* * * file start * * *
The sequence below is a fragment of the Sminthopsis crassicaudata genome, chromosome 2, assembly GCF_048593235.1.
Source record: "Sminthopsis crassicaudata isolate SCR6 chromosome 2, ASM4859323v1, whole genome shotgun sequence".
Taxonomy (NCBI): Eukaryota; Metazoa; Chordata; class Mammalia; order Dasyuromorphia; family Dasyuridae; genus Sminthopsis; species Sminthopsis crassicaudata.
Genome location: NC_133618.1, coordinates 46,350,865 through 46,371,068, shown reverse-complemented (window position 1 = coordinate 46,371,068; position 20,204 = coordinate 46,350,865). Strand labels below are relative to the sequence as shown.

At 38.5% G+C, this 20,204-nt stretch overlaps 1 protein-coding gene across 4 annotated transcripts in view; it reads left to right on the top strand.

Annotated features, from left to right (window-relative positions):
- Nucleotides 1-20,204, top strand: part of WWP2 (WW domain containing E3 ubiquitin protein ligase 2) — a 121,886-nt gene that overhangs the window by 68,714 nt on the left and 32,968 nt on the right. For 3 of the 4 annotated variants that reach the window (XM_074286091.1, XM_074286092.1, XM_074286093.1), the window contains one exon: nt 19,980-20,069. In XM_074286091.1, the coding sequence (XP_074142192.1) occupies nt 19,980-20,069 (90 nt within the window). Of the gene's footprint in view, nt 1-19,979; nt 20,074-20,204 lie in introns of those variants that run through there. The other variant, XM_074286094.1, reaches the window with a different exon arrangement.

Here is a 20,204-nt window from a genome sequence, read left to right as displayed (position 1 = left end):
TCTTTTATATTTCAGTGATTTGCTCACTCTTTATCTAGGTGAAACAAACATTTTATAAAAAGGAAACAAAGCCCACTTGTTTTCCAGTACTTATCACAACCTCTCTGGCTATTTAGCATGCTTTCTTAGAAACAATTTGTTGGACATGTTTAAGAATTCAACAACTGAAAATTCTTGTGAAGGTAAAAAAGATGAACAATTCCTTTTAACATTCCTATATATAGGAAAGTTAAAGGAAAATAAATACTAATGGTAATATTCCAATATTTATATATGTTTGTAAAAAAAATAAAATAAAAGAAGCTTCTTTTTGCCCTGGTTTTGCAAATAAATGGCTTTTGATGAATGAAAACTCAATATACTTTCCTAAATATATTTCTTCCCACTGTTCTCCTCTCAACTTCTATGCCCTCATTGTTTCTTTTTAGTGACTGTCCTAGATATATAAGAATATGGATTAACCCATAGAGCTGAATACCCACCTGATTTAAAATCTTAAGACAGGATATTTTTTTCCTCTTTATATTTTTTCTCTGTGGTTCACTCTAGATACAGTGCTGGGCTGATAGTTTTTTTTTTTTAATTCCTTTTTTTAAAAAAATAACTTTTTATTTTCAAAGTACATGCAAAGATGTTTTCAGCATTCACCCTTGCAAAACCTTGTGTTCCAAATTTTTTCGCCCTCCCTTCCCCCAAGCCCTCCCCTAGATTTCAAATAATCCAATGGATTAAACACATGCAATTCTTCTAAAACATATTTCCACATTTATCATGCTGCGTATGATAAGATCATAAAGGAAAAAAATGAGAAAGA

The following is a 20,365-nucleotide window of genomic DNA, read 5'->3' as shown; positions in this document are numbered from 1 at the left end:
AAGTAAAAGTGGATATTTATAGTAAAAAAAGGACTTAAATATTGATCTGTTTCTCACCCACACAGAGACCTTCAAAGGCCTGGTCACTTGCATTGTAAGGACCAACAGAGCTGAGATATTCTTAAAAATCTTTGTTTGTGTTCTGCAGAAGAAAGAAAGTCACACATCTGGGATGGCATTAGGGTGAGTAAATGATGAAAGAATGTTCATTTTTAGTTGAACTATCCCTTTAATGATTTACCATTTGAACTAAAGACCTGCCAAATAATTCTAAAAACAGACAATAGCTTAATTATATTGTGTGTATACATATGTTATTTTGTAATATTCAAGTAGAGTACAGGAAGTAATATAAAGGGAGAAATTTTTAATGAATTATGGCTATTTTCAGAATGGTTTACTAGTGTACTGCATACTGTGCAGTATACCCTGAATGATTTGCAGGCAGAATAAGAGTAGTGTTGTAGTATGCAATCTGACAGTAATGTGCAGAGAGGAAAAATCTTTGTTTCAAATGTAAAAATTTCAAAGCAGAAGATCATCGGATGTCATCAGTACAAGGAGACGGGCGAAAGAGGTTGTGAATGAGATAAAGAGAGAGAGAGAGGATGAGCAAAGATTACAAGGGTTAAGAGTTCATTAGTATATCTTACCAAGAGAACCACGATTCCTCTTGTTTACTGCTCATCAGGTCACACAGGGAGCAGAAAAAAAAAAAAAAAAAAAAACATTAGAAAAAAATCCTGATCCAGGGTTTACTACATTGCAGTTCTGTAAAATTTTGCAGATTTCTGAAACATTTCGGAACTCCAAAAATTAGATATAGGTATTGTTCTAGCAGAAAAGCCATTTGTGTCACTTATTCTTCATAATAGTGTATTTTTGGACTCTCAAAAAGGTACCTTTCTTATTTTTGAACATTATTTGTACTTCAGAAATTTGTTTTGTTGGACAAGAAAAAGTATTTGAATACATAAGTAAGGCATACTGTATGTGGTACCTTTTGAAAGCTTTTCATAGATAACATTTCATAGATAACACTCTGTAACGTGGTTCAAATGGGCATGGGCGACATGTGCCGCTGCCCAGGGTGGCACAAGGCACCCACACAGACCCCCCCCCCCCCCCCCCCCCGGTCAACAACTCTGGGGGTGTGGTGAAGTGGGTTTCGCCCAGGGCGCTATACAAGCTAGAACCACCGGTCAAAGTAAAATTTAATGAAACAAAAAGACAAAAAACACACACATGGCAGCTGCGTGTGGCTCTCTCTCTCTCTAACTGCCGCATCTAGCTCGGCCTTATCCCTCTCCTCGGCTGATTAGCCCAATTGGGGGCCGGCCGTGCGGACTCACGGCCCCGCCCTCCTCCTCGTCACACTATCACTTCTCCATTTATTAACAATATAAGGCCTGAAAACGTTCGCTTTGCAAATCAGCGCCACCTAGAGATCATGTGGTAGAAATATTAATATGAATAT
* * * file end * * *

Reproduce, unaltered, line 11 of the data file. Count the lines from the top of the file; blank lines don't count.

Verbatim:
AAGTAAAAGTGGATATTTATAGTAAAAAAAGGACTTAAATATTGATCTGTTTCTCACCCACACAGAGACCTTCAAAGGCCTGGTCACTTGCATTGTAAGGACCAACAGAGCTGAGATATTCTTAAAAATCTTTGTTTGTGTTCTGCAGAAGAAAGAAAGTCACACATCTGGGATGGCATTAGGGTGAGTAAATGATGAAAGAATGTTCATTTTTAGTTGAACTATCCCTTTAATGATTTACCATTTGAACTAAAGACCTGCCAAATAATTCTAAAAACAGACAATAGCTTAATTATATTGTGTGTATACATATGTTATTTTGTAATATTCAAGTAGAGTACAGGAAGTAATATAAAGGGAGAAATTTTTAATGAATTATGGCTATTTTCAGAATGGTTTACTAGTGTACTGCATACTGTGCAGTATACCCTGAATGATTTGCAGGCAGAATAAGAGTAGTGTTGTAGTATGCAATCTGACAGTAATGTGCAGAGAGGAAAAATCTTTGTTTCAAATGTAAAAATTTCAAAGCAGAAGATCATCGGATGTCATCAGTACAAGGAGACGGGCGAAAGAGGTTGTGAATGAGATAAAGAGAGAGAGAGAGGATGAGCAAAGATTACAAGGGTTAAGAGTTCATTAGTATATCTTACCAAGAGAACCACGATTCCTCTTGTTTACTGCTCATCAGGTCACACAGGGAGCAGAAAAAAAAAAAAAAAAAAAAACATTAGAAAAAAATCCTGATCCAGGGTTTACTACATTGCAGTTCTGTAAAATTTTGCAGATTTCTGAAACATTTCGGAACTCCAAAAATTAGATATAGGTATTGTTCTAGCAGAAAAGCCATTTGTGTCACTTATTCTTCATAATAGTGTATTTTTGGACTCTCAAAAAGGTACCTTTCTTATTTTTGAACATTATTTGTACTTCAGAAATTTGTTTTGTTGGACAAGAAAAAGTATTTGAATACATAAGTAAGGCATACTGTATGTGGTACCTTTTGAAAGCTTTTCATAGATAACATTTCATAGATAACACTCTGTAACGTGGTTCAAATGGGCATGGGCGACATGTGCCGCTGCCCAGGGTGGCACAAGGCACCCACACAGACCCCCCCCCCCCCCCCCCCCCGGTCAACAACTCTGGGGGTGTGGTGAAGTGGGTTTCGCCCAGGGCGCTATACAAGCTAGAACCACCGGTCAAAGTAAAATTTAATGAAACAAAAAGACAAAAAACACACACATGGCAGCTGCGTGTGGCTCTCTCTCTCTCTAACTGCCGCATCTAGCTCGGCCTTATCCCTCTCCTCGGCTGATTAGCCCAATTGGGGGCCGGCCGTGCGGACTCACGGCCCCGCCCTCCTCCTCGTCACACTATCACTTCTCCATTTATTAACAATATAAGGCCTGAAAACGTTCGCTTTGCAAATCAGCGCCACCTAGAGATCATGTGGTAGAAATATTAATATGAATAT